This Week in Geek (7-13/07/14)


Literature nerds understand each other. I got beautiful friend Nath book shelves for her new apartment, and she got me the oldest book I now own, a 19th-century Book of Familiar Quotations. Not a rare antique, but an antique nonetheless. I'll treasure it! Meanwhile, my interest in grifter stories escalated and I got the Leverage RPG in pdf format (I'm very intrigued to see how they suggest such stories can be built), and on DVD, related material, specifically Catch Me If You Can and White Collar Season 1. Also on DVD, The Raid 2, Crusade and Legend of the Rangers for my new Babylon 5 dailies, and because I apparently can't resist an Amazon bargain, Deadwood Season 1 and both seasons of Rome.


DVDs: With Season 4, Leverage continues exciting and clever con stories, and focuses a lot more on the love that has grown between the characters. A couple of romances, sure, but these are atypical of television's clichéed will they-won't they schemes, truer to life if less viscerally exciting to watch. Platonic love is also an important element, whether this is between equal friends or mentor and student. This show succeeds because of its characters, and with a stronger and at once more subdued seasonal arc that eventually puts a lot of old friends and foes to work, it comes out ahead of Season 3. And of course it toys with its own formula now and again, like splitting the boys and girls into seperate but interconnected stories, for example, or pulling off an amusing The Office pastiche. Fewer extras than normal, though the fun and boisterous commentary tracks on each episode are a good value. We get a few deleted scenes, some behind the scenes footage of the episode shot on a windswept mountain, a gag reel, and a couple of comedy bits mocking the Office style and the story-pitching process.

Something someone said interested me in Hal Hartley's films - an indie director who sounds right up my alley, but whom I didn't know at all - so I watched the film mentioned, Flirt. When people talk about experimental films, they often refer to an art house sensibility, weird for weird's sake, and other obstacles to coherence and/or entertainment. Flirt has some of that, but I can use the word "experimental"'s actual meaning. Succeed or fail, it is an experiment and as such, worth trying. Specifically, what happens if you shoot the same basic script three times with different actors in different cities around the world? Now, I've seen it argued that the 25-30 minute base script (about a love-tossed person caught in various romantic triangles) isn't all that interesting, so seeing it repeated becomes tedious. Might be a matter of taste. While I didn't find the first, New York sequence all that interesting on a plot level, I found it more and more relatable through Berlin and Tokyo, to the point where I wanted to revisit New York and keep the repetition going. The films are not entirely repetitive - each section has an entirely different "chorus" and changes in gender, sexual orientation and culture make things play out differently, not to mention how the climactic act of violence changes in intent each time - and I think it's a misreading of the film to say it's about how some feelings and situations are universal etc. etc. I don't think the film has a definite point like that. Rather, it's about seeing what happens to the script when transposed into a different milieu. How will the director change it, resequence it, re-edit it, cut lines or add them, according to the demands of the actors, locations and the feeling of the moment. Another way to do this would be to hand the script to three different directors. That Hartley manages to create three distinct pieces that respect each city's artistic vibe is a testament to his abilities. Now, his fans seem to think this is one of his lesser works, so it's encouraging that I found it, if not incredibly entertaining (though I do have a lot of affection for the Tokyo segment), then at least quite interesting. The DVD also includes a short called NYC3/94, with some of the same actors running around a war-torn New York for 10 minutes. It's a bit obvious, frankly.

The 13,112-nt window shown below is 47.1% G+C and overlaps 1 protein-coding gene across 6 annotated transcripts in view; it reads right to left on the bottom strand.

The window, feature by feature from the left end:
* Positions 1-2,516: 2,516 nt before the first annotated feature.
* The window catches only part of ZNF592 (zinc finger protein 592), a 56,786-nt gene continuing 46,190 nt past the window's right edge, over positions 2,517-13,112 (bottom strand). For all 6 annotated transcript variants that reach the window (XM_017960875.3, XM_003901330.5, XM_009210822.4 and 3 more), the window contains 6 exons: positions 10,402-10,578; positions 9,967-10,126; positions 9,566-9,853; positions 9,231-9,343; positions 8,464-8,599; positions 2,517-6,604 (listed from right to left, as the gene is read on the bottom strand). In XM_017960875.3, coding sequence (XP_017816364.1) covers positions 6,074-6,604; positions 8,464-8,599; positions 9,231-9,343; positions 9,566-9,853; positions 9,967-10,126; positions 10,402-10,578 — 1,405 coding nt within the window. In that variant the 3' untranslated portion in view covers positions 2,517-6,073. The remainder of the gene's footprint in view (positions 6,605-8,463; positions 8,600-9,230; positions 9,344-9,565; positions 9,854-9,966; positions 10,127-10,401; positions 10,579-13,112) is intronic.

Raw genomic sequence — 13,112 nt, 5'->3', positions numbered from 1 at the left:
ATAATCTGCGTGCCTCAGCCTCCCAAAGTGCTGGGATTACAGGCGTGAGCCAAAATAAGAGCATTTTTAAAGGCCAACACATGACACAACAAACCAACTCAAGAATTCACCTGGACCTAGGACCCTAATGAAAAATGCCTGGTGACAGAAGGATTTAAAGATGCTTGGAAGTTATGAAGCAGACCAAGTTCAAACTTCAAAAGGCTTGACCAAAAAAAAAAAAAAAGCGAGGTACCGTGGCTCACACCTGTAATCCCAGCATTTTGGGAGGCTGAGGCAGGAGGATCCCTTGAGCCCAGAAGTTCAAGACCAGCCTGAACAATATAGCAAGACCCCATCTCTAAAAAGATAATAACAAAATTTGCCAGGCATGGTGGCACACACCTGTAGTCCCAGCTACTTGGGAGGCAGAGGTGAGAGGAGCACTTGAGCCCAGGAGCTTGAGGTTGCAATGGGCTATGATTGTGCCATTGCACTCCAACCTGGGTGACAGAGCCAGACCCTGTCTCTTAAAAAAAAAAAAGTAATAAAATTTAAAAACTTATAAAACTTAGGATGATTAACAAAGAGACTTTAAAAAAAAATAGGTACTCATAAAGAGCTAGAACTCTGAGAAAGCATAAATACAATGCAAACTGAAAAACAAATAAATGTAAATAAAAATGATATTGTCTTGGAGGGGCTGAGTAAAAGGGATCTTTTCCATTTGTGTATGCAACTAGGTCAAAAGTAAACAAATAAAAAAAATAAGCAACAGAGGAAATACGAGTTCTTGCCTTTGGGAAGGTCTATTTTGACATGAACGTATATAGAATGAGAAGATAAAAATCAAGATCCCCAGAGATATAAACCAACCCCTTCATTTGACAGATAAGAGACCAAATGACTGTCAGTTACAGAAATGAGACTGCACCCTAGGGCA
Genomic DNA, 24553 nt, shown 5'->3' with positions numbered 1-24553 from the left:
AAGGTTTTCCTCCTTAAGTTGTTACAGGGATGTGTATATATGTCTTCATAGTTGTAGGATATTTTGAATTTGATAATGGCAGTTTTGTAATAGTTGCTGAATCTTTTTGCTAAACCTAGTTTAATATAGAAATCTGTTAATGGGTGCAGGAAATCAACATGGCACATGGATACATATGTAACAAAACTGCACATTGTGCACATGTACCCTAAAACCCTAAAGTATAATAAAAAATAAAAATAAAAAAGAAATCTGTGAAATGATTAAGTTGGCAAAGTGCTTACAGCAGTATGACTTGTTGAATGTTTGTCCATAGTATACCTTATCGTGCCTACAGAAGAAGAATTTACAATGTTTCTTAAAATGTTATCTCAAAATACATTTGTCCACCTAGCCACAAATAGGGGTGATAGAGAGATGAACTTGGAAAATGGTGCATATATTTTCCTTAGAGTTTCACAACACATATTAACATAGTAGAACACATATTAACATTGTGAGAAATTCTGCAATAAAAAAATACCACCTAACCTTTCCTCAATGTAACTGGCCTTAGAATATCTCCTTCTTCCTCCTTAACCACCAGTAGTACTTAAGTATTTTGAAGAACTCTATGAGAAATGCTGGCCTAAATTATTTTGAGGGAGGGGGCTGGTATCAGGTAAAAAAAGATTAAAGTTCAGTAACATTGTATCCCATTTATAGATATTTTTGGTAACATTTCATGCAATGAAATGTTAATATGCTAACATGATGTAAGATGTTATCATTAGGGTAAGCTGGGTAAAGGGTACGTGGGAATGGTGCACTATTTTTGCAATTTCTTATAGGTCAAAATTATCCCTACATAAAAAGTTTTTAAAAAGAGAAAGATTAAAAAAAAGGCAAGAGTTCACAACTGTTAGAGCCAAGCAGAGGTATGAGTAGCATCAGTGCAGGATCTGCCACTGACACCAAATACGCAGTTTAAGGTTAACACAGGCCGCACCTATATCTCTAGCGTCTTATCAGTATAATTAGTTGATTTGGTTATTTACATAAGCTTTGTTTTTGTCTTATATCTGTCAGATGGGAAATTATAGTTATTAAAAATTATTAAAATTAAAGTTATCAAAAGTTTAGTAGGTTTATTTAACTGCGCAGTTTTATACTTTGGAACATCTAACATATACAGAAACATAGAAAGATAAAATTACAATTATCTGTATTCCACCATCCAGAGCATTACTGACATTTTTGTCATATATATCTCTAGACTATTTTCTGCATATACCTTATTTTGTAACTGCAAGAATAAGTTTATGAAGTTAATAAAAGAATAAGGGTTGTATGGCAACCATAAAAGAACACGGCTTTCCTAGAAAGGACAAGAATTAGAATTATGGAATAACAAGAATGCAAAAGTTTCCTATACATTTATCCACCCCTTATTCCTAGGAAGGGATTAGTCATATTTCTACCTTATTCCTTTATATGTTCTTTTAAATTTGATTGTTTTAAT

Speaking of being remade several times, the Quebec film Starbuck, about a lovable loser who discovers the sperm donations made in his youth spawned over 500 children, 142 of which have filed a lawsuit to learn the identity of their mysterious father, "Starbuck". A surprise hit, Starbuck was remade in other markets to little acclaim - as Vicky Donor in Bollywood, as Fonzy in France (what?! guys, it was already in French!), and as Delivery Man in the U.S. (with Vince Vaughn, with the same director Ken Scott). Accept no substitutes, only the original Starbuck is likely to be worth it. And that's because he's played by Patrick Huard who manages to fuel our sympathies despite being a man who makes all the wrong decisions, and effortlessly generates both comedy and pathos. Huard wears his heart on his sleeve, and this is a role that requires immense heart as "Starbuck" seeks out dozens of his children and tries to become a sort of guardian angel to them, even as he deals with his estranged girlfriend's pregnancy, his first legitimate bid at fatherhood. It's about family, from top to bottom, and his relationship to his father and brothers is touching, funny and true to life as well. Well worthy of its success. Leave your cynism at the door.

Hyperion to a Satyr posts this week:
V.i. Ophelia's Funeral - Branagh '96



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